When I was a freshman in college, I took a first-year seminar that explored the theme of frontiers and borders. The goal of the course was to help incoming students integrate into a multicultural environment and get them to think outside of their ethnocentric background—whatever that may have been. The course consisted of three weekly class sessions, accompanying reading materials and mandatory lectures from guest speakers. The material as a whole neglected entertainment value, and the speakers reflected a similarly boring atmosphere. This is why, when I walked into the conference room near the end of the semester, having just trudged across campus in a snowstorm, I was less than optimistic when I saw the old Nigerian man behind the podium. The following hour—a dictation on the state of the world, with warnings about the evils of pride and refusing to change with the times—would be one of the greatest hours of my life.
The speaker that day was Chinua Achebe, author of “Things Fall Apart,” a classic tragedy involving themes (you guessed it) of pride, power and intransigence. The story follows the travails of an African tribesman named Okonkwo, a faith leader and great warrior. The tribe appoints Okonkwo as the guardian of a boy whom they have taken prisoner; the boy’s father committed a war indiscretion against the tribe. The story turns tragic when the tribe determines to kill the boy. Okonkwo must decide whether to maintain his reputation and participate in the killing, or heed the warning of his elders and remove himself from the incident. Okonkwo makes his decision, determines his own fate and the rest of the puzzle begins to take shape, having been directly affected.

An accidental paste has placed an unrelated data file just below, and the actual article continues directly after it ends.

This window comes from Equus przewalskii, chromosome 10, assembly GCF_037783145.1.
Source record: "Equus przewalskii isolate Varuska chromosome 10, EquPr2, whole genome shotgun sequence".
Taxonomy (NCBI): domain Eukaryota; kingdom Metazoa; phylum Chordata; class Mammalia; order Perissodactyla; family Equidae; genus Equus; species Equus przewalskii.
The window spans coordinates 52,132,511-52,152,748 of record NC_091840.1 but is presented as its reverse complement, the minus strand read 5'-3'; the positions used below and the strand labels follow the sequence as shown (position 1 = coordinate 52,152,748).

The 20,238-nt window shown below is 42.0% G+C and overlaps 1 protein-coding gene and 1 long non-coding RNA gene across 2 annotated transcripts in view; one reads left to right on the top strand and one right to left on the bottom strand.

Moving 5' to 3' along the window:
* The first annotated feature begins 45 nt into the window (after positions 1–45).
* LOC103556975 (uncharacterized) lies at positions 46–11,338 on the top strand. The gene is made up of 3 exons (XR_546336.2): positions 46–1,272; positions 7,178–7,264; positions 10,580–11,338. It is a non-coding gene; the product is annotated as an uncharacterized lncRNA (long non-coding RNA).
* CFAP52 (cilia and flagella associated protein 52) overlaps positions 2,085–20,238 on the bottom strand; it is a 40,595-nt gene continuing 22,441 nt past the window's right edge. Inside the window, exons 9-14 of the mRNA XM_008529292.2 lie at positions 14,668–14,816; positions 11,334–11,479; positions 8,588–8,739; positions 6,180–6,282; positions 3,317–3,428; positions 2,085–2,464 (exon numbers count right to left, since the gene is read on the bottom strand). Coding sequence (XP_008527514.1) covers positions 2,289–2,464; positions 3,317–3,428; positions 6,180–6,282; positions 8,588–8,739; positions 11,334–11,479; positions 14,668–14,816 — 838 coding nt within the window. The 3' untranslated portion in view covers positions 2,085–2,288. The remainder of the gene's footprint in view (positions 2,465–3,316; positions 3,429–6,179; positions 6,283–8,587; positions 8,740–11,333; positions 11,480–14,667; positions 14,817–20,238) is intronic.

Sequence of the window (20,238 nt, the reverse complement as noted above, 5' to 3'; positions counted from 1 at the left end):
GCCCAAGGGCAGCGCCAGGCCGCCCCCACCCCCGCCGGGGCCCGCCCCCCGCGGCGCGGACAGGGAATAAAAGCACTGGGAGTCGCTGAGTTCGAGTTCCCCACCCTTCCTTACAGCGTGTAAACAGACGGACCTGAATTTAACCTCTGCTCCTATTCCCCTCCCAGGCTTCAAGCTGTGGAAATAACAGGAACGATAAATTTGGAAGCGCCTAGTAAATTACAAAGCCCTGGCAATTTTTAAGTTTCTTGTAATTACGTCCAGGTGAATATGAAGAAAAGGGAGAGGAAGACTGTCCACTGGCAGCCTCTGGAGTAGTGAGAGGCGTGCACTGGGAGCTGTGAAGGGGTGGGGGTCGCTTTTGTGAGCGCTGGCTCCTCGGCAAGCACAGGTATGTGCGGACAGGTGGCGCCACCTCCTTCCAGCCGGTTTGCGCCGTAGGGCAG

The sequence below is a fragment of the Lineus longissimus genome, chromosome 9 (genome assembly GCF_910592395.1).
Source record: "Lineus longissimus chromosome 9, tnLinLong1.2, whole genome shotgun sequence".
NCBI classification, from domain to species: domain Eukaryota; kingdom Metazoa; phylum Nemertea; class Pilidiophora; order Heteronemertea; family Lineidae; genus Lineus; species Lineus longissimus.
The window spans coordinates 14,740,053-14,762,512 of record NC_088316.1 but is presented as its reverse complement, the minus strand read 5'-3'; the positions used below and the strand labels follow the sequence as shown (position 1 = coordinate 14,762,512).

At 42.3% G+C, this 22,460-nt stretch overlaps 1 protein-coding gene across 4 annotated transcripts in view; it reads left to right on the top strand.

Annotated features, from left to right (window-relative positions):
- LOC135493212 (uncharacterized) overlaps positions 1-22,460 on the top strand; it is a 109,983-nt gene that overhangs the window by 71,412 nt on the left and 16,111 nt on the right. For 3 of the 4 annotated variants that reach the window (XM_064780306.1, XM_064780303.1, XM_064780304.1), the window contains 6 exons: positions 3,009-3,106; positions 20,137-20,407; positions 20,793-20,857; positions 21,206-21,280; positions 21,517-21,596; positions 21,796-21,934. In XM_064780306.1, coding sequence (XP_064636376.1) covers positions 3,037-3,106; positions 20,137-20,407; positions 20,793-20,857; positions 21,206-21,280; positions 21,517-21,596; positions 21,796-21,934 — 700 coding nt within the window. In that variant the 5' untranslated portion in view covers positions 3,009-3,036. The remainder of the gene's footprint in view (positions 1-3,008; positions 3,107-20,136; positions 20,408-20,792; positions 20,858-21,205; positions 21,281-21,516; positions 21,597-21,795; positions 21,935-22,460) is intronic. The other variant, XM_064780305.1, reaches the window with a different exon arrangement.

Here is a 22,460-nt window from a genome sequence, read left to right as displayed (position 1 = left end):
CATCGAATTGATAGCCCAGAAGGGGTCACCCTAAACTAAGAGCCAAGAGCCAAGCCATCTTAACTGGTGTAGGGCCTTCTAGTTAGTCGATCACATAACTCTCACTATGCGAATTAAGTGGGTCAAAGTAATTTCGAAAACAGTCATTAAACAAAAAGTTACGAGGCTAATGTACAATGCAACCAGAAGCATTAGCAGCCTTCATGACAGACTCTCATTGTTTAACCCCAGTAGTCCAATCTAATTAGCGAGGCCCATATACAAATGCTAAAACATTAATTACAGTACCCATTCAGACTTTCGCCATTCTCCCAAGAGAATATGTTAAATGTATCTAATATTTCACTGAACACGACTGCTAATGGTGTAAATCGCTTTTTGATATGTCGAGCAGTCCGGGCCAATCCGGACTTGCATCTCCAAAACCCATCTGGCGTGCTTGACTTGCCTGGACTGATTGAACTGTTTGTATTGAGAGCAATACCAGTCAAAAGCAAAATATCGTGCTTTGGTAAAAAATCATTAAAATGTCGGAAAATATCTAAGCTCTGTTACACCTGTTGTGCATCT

To follow the journey upon which Okonkwo embarks and learn the lessons I learned in that lecture, check out “Things Fall Apart” in Content Reserve today.
Jason Sockel is a Collection Development Associate at OverDrive.